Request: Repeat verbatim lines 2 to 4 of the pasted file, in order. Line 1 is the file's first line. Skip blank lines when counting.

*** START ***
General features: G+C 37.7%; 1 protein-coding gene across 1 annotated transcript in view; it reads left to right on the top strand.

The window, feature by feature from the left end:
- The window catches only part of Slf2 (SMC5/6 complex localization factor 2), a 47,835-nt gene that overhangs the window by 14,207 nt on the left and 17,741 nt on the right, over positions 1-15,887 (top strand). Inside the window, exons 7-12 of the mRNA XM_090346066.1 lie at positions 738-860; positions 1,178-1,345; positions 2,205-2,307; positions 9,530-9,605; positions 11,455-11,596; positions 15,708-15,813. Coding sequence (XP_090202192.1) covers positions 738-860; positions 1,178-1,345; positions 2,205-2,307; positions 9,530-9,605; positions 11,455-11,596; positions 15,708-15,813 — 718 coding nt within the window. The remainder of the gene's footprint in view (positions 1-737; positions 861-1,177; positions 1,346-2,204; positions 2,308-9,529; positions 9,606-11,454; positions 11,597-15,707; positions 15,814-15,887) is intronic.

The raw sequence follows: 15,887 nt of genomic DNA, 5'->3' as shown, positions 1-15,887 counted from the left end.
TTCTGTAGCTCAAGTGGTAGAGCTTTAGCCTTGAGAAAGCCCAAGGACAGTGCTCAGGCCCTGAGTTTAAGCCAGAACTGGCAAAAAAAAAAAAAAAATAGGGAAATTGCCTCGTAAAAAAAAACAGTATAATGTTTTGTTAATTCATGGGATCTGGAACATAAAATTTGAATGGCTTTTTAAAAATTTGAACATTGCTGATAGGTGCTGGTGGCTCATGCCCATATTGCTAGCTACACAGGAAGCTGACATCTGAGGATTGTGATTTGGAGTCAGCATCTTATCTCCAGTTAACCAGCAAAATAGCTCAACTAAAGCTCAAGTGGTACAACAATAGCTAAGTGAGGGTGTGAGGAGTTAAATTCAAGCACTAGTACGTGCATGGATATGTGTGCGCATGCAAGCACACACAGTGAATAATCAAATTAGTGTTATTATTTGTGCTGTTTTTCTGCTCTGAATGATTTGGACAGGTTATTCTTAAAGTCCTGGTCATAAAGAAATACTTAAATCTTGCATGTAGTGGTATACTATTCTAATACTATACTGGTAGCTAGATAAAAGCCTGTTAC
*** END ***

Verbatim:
The window, feature by feature from the left end:
- The window catches only part of Slf2 (SMC5/6 complex localization factor 2), a 47,835-nt gene that overhangs the window by 14,207 nt on the left and 17,741 nt on the right, over positions 1-15,887 (top strand). Inside the window, exons 7-12 of the mRNA XM_090346066.1 lie at positions 738-860; positions 1,178-1,345; positions 2,205-2,307; positions 9,530-9,605; positions 11,455-11,596; positions 15,708-15,813. Coding sequence (XP_090202192.1) covers positions 738-860; positions 1,178-1,345; positions 2,205-2,307; positions 9,530-9,605; positions 11,455-11,596; positions 15,708-15,813 — 718 coding nt within the window. The remainder of the gene's footprint in view (positions 1-737; positions 861-1,177; positions 1,346-2,204; positions 2,308-9,529; positions 9,606-11,454; positions 11,597-15,707; positions 15,814-15,887) is intronic.

The raw sequence follows: 15,887 nt of genomic DNA, 5'->3' as shown, positions 1-15,887 counted from the left end.